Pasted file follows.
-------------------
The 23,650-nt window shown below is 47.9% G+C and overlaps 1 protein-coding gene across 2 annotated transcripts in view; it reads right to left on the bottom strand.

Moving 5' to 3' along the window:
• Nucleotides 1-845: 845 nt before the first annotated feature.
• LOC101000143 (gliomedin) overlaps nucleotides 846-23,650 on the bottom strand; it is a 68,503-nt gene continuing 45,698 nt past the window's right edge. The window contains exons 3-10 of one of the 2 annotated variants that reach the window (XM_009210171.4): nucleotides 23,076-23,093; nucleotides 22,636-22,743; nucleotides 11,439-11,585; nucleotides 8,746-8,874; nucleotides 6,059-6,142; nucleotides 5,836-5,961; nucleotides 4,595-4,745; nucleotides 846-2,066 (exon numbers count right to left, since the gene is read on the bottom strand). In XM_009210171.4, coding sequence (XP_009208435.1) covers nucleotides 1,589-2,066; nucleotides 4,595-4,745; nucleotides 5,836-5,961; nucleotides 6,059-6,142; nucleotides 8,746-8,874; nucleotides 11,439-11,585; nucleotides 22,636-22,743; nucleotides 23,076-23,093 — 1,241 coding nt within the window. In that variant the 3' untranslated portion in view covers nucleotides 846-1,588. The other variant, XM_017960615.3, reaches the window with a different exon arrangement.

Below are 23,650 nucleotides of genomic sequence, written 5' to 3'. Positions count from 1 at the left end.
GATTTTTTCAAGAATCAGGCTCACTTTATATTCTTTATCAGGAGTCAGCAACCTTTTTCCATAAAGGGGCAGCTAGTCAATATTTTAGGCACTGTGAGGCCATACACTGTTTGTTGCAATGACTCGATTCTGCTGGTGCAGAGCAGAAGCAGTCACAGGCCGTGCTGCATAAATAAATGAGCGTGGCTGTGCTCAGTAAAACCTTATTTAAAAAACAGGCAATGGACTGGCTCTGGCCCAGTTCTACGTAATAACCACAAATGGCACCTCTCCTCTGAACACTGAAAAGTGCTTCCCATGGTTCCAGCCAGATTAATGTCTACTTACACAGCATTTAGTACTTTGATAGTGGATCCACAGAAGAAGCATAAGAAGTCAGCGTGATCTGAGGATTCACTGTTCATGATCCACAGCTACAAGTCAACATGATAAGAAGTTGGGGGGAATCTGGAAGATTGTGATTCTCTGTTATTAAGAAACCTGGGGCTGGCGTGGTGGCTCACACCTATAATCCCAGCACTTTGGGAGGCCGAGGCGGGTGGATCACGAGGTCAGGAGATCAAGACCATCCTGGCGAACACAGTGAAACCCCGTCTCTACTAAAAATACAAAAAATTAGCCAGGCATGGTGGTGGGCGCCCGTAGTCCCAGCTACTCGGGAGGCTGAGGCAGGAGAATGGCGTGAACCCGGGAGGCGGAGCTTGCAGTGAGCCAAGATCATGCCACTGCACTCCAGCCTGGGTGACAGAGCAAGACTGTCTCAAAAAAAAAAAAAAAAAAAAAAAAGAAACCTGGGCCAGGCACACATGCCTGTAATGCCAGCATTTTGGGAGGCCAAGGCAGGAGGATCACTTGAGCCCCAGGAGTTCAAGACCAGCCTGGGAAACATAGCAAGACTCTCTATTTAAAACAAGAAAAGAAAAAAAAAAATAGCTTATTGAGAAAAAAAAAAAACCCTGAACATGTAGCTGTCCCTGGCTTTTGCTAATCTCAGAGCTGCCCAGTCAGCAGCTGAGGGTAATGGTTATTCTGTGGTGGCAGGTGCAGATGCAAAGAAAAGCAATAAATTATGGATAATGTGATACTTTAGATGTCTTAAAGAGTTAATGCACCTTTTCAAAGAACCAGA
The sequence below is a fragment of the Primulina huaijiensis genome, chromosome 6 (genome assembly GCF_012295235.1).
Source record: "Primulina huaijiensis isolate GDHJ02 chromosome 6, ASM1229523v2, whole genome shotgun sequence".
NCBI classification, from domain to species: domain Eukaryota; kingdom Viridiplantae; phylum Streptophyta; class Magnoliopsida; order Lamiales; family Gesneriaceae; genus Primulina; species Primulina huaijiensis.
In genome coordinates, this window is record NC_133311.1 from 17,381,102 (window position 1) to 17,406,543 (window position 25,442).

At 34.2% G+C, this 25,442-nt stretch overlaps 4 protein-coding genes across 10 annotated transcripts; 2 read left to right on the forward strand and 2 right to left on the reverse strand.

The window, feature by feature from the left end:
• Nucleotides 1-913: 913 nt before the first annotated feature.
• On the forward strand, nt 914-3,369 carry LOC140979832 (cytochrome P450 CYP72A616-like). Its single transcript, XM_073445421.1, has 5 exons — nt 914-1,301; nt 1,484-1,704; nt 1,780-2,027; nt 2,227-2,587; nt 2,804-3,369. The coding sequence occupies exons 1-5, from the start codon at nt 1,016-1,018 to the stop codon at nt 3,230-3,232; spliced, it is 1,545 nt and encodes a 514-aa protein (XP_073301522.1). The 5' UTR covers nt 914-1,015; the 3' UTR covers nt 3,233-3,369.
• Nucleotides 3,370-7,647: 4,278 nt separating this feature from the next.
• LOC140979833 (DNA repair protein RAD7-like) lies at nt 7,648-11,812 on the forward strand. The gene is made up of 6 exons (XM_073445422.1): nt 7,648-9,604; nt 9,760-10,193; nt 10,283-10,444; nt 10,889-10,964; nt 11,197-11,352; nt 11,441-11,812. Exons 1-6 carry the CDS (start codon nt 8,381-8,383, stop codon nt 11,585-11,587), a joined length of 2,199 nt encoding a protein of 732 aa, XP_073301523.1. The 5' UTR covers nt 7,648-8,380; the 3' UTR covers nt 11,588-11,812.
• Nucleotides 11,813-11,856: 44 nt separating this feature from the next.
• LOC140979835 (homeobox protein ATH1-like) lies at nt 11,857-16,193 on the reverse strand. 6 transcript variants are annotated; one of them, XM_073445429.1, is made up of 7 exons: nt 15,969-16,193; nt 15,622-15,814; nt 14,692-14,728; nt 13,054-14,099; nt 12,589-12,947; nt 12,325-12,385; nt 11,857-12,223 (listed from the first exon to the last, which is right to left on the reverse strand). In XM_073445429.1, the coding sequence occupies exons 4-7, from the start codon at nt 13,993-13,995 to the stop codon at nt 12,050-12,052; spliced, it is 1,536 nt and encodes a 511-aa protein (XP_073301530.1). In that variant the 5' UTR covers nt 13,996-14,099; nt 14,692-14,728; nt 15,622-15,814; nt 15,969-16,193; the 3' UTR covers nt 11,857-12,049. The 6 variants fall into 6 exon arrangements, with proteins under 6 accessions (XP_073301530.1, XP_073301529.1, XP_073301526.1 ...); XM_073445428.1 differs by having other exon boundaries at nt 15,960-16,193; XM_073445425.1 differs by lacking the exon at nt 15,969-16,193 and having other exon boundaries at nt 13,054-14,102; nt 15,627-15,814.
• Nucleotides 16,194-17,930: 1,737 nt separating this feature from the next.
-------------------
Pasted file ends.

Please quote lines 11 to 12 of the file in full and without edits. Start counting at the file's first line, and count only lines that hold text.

At 34.2% G+C, this 25,442-nt stretch overlaps 4 protein-coding genes across 10 annotated transcripts; 2 read left to right on the forward strand and 2 right to left on the reverse strand.

The window, feature by feature from the left end: